FIG. 11 is a side elevational view of a portion of a lead constructed in accordance with at least one embodiment.

FIG. 12 is a cross-section view of a portion of a lead constructed in accordance with at least one embodiment.

FIG. 13 is a side elevational view of a portion of a lead constructed in accordance with at least one embodiment.

FIG. 14 is a side elevational view of a portion of a lead constructed in accordance with at least one embodiment.

DESCRIPTION OF THE EMBODIMENTS

In the following detailed description, reference is made to the accompanying drawings, which form a part hereof, and in which is shown by way of illustration specific embodiments in which the invention may be practiced. These embodiments are described in sufficient detail to enable those skilled in the art to practice the invention, and it is to be understood that other embodiments may be utilized and that structural changes may be made without departing from the spirit and scope of the present invention. Therefore, the following detailed description is not to be taken in a limiting sense, and the scope is defined by the appended claims.

An implantable device 100, such as a lead 102 for use with an electrical stimulator 105, is illustrated in FIG. 1. The implantable device 100 includes a lead 102 having a lead body 110, and at least one elongate conductor 120 contained within the lead body 110. The lead body 110 extends from a proximal portion 112 to a distal portion 114. The proximal portion 112 of the lead is electrically coupled with the electrical stimulator 105, for example, with a connector assembly.

In one option, the electrical stimulator 105 is a pulse sensor and generator that contains electronics to sense various electrical signals of the heart and also produce current pulses for delivery to the heart. The pulse sensor and generator also contains electronics and software necessary to detect certain types of arrhythmias and to correct for them.

The implantable device 100 further includes, in one option, one or more electrodes 115, for example, a shocking electrode. The one or more electrodes 115 are each electrically coupled with the at least one conductor 120. The electrode 115 allows for electrical signals to be delivered to the tissue from the electrical stimulator 105. The implantable device 100 further includes, in one option, features to allow the lead body 110 to be fixated within a patient. For example, in one option, the lead body 110 includes passive fixation features, such as one or more times. In another option, the lead body 110 includes an active fixation assembly, such as a fixation helix.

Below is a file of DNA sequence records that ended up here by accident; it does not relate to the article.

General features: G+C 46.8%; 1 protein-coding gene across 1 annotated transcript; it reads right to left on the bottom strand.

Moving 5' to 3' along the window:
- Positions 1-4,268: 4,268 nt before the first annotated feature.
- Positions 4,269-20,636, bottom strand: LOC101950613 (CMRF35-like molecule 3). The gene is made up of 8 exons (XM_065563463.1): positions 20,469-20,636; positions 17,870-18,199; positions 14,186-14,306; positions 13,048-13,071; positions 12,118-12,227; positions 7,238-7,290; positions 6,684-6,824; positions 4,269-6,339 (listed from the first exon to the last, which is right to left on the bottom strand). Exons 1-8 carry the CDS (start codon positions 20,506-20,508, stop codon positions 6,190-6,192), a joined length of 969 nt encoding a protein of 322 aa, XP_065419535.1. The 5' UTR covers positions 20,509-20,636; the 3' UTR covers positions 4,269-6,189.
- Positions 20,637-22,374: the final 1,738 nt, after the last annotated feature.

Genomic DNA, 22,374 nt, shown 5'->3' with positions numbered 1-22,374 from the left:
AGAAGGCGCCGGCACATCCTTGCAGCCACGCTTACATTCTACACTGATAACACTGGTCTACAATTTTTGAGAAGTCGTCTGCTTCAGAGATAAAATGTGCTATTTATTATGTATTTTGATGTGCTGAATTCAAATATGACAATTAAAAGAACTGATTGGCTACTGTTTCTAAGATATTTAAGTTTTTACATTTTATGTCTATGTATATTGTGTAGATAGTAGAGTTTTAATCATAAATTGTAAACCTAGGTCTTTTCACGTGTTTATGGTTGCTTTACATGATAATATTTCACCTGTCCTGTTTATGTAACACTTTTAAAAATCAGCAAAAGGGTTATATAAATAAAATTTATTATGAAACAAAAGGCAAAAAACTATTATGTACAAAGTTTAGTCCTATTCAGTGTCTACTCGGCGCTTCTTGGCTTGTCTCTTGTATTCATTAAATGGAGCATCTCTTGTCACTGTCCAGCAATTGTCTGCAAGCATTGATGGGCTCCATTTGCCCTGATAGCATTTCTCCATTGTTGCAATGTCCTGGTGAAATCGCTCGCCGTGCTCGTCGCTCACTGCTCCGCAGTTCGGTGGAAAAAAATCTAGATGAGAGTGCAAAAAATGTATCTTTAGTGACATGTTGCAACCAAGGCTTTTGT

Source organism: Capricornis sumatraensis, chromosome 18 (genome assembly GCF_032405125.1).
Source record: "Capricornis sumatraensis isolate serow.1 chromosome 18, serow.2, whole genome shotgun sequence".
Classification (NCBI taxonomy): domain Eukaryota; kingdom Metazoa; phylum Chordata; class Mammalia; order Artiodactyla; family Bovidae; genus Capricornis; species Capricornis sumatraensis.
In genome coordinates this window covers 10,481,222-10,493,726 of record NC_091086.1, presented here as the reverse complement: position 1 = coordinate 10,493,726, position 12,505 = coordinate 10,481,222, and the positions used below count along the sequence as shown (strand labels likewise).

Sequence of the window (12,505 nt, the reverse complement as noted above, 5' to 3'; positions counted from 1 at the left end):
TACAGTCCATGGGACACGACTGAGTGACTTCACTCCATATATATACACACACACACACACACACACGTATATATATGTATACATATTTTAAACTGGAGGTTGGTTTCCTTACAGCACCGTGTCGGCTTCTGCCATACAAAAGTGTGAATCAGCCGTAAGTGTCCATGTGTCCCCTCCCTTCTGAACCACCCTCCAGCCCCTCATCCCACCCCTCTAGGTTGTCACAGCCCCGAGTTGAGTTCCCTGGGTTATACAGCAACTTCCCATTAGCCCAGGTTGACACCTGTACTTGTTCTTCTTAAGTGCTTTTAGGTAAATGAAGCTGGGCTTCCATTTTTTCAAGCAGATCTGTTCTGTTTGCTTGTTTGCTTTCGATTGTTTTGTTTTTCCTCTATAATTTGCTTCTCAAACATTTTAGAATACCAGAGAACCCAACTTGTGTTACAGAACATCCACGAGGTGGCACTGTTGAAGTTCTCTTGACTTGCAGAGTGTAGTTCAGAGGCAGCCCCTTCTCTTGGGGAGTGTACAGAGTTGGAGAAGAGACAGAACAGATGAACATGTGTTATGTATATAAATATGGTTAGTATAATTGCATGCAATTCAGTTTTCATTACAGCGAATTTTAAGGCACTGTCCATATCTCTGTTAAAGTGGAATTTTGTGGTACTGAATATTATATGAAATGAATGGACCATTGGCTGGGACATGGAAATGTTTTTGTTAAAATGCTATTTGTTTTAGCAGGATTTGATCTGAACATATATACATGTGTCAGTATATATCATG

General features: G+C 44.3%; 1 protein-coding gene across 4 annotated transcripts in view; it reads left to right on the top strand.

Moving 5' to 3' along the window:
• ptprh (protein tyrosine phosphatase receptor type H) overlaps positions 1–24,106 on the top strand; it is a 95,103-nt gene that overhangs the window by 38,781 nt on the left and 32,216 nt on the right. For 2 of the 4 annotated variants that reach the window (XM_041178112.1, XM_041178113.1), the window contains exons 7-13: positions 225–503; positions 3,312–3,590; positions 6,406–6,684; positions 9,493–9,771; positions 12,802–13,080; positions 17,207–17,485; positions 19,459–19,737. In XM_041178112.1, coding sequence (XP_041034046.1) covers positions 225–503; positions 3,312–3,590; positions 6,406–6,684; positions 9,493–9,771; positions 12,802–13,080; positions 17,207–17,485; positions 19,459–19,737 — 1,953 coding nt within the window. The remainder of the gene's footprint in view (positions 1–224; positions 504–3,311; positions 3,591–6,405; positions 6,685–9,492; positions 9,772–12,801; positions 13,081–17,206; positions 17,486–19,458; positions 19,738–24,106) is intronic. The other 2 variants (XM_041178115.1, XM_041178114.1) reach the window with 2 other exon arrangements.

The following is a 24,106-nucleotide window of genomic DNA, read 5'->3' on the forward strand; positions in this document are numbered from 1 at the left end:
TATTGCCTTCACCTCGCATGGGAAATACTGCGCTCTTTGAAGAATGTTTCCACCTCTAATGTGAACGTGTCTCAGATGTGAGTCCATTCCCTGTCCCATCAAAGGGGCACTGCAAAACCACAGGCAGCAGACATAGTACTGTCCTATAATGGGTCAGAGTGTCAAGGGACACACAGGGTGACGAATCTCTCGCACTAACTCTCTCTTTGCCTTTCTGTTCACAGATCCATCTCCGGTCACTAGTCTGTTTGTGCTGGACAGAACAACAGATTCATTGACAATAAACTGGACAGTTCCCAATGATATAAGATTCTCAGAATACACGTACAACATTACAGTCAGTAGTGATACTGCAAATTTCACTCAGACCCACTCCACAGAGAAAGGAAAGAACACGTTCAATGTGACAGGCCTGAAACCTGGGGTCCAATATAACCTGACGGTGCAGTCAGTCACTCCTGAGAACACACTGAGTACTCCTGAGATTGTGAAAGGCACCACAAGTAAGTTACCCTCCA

Referring to FIG. 2, a terminal connector assembly 130 and conductor 120 of the lead assembly 110 are illustrated in greater detail, where one example of a multipolar inline lead terminal is illustrated. The terminal connector assembly 130 is configured to physically mate with a pulse sensor and generator, and to electrically couple with the pulse sensor and generator. In one example, the connector assembly 130 includes one or more electrodes 132, such as, for example, three terminal rings 134. The terminal connector assembly 130 further includes a terminal pin 136.

The conductor 120 is electrically and optionally mechanically coupled with the terminal connector assembly 130, for example, the terminal, near the proximal portion 112 of the lead 102. The conductor 120 includes, for example, at least one cable 122 or a coiled conductor 124. Cable strands can optionally be made of different materials or coatings to allow for biocompatibility, corrosion resistance, and optionally to achieve optimal capacitance. Examples of suitable materials for the cable strands include, but are not limited to, Pt clad Ta, Ti, Ta, Pt, Pt/Ir, Pt clad MP35N/Ag core, or combinations thereof. Other options for the cable include drugs that can be deposited between cable strand wires (e.g. to lower inflammation and decrease thresholds for pacing.) The at least one cable 122 includes, but is not limited to, a single cable, multiple cables, or twisted pair.

The cable 122 extends from a proximal end of the lead 102 along the lead body 110 toward the distal end of the lead, although not necessarily extending to the distal end of the lead 102. The lead body 110 includes one or more lumens therein, as illustrated in FIG. 3, where FIG. 3 is a cross-section along FIG. 2. In one option, a plurality of cable lumens 140 are disposed within the lead body 110, and adjacent thereto is at least one first inner lumen 142. Optionally, the lumen 142 is greater in diameter than the cable lumens 140, for example, is sized to receive a coiled conductor 124 therein. The first inner lumen 142, in another option, is longitudinally spaced from the cable lumens 140, and in another option, is electrically insulated from the cable lumens 140.